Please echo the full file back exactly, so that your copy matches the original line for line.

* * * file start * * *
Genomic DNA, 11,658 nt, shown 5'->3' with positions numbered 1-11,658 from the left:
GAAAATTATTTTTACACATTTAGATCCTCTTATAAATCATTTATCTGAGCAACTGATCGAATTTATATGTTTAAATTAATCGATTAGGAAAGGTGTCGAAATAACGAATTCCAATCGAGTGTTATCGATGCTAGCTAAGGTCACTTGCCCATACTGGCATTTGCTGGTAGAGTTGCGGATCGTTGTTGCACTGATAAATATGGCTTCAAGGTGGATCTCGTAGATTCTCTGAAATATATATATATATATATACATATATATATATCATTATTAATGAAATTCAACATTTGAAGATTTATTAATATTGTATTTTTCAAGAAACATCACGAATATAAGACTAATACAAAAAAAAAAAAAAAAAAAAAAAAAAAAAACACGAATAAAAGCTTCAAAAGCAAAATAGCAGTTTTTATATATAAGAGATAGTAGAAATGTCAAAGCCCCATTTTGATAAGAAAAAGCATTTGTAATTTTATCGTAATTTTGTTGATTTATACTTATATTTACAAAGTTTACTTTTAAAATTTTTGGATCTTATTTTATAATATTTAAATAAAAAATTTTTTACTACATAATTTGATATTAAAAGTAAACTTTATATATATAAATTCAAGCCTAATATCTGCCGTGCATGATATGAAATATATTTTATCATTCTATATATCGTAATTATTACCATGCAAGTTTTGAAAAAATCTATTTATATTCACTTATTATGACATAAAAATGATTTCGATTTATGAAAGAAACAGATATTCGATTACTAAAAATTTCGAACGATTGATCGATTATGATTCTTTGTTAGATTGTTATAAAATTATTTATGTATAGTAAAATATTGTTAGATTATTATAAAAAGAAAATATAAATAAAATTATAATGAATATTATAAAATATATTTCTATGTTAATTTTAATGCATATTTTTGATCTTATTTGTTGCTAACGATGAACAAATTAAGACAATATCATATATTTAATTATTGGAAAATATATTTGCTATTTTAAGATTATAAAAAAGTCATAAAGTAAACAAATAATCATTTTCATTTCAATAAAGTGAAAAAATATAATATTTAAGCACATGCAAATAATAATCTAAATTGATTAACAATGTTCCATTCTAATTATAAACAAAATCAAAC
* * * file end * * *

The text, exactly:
Genomic DNA, 11,658 nt, shown 5'->3' with positions numbered 1-11,658 from the left:
GAAAATTATTTTTACACATTTAGATCCTCTTATAAATCATTTATCTGAGCAACTGATCGAATTTATATGTTTAAATTAATCGATTAGGAAAGGTGTCGAAATAACGAATTCCAATCGAGTGTTATCGATGCTAGCTAAGGTCACTTGCCCATACTGGCATTTGCTGGTAGAGTTGCGGATCGTTGTTGCACTGATAAATATGGCTTCAAGGTGGATCTCGTAGATTCTCTGAAATATATATATATATATATACATATATATATATCATTATTAATGAAATTCAACATTTGAAGATTTATTAATATTGTATTTTTCAAGAAACATCACGAATATAAGACTAATACAAAAAAAAAAAAAAAAAAAAAAAAAAAAAACACGAATAAAAGCTTCAAAAGCAAAATAGCAGTTTTTATATATAAGAGATAGTAGAAATGTCAAAGCCCCATTTTGATAAGAAAAAGCATTTGTAATTTTATCGTAATTTTGTTGATTTATACTTATATTTACAAAGTTTACTTTTAAAATTTTTGGATCTTATTTTATAATATTTAAATAAAAAATTTTTTACTACATAATTTGATATTAAAAGTAAACTTTATATATATAAATTCAAGCCTAATATCTGCCGTGCATGATATGAAATATATTTTATCATTCTATATATCGTAATTATTACCATGCAAGTTTTGAAAAAATCTATTTATATTCACTTATTATGACATAAAAATGATTTCGATTTATGAAAGAAACAGATATTCGATTACTAAAAATTTCGAACGATTGATCGATTATGATTCTTTGTTAGATTGTTATAAAATTATTTATGTATAGTAAAATATTGTTAGATTATTATAAAAAGAAAATATAAATAAAATTATAATGAATATTATAAAATATATTTCTATGTTAATTTTAATGCATATTTTTGATCTTATTTGTTGCTAACGATGAACAAATTAAGACAATATCATATATTTAATTATTGGAAAATATATTTGCTATTTTAAGATTATAAAAAAGTCATAAAGTAAACAAATAATCATTTTCATTTCAATAAAGTGAAAAAATATAATATTTAAGCACATGCAAATAATAATCTAAATTGATTAACAATGTTCCATTCTAATTATAAACAAAATCAAAC